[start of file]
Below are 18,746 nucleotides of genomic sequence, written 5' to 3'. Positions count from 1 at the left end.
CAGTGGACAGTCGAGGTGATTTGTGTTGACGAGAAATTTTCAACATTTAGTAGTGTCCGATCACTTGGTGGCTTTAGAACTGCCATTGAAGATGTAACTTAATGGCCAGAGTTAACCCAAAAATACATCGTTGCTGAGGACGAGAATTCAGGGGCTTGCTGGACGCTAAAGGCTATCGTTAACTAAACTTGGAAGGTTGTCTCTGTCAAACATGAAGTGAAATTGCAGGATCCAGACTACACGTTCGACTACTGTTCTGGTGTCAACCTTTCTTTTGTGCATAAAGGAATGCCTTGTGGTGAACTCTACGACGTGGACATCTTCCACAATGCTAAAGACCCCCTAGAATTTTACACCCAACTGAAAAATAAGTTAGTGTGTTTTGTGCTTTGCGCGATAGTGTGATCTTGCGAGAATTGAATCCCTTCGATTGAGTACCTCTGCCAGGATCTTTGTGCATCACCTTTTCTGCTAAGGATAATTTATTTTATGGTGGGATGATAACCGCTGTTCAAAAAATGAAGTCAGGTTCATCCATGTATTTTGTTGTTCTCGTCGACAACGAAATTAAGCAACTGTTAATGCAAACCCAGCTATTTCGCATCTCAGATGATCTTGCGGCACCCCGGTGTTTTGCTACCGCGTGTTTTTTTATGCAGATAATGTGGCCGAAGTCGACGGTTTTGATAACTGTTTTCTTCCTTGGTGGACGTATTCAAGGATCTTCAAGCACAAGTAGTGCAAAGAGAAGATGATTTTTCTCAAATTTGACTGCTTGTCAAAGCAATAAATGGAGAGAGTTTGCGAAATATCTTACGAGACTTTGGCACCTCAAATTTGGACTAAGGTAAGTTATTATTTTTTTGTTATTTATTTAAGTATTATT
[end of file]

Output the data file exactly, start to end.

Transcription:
Below are 18,746 nucleotides of genomic sequence, written 5' to 3'. Positions count from 1 at the left end.
CAGTGGACAGTCGAGGTGATTTGTGTTGACGAGAAATTTTCAACATTTAGTAGTGTCCGATCACTTGGTGGCTTTAGAACTGCCATTGAAGATGTAACTTAATGGCCAGAGTTAACCCAAAAATACATCGTTGCTGAGGACGAGAATTCAGGGGCTTGCTGGACGCTAAAGGCTATCGTTAACTAAACTTGGAAGGTTGTCTCTGTCAAACATGAAGTGAAATTGCAGGATCCAGACTACACGTTCGACTACTGTTCTGGTGTCAACCTTTCTTTTGTGCATAAAGGAATGCCTTGTGGTGAACTCTACGACGTGGACATCTTCCACAATGCTAAAGACCCCCTAGAATTTTACACCCAACTGAAAAATAAGTTAGTGTGTTTTGTGCTTTGCGCGATAGTGTGATCTTGCGAGAATTGAATCCCTTCGATTGAGTACCTCTGCCAGGATCTTTGTGCATCACCTTTTCTGCTAAGGATAATTTATTTTATGGTGGGATGATAACCGCTGTTCAAAAAATGAAGTCAGGTTCATCCATGTATTTTGTTGTTCTCGTCGACAACGAAATTAAGCAACTGTTAATGCAAACCCAGCTATTTCGCATCTCAGATGATCTTGCGGCACCCCGGTGTTTTGCTACCGCGTGTTTTTTTATGCAGATAATGTGGCCGAAGTCGACGGTTTTGATAACTGTTTTCTTCCTTGGTGGACGTATTCAAGGATCTTCAAGCACAAGTAGTGCAAAGAGAAGATGATTTTTCTCAAATTTGACTGCTTGTCAAAGCAATAAATGGAGAGAGTTTGCGAAATATCTTACGAGACTTTGGCACCTCAAATTTGGACTAAGGTAAGTTATTATTTTTTTGTTATTTATTTAAGTATTATT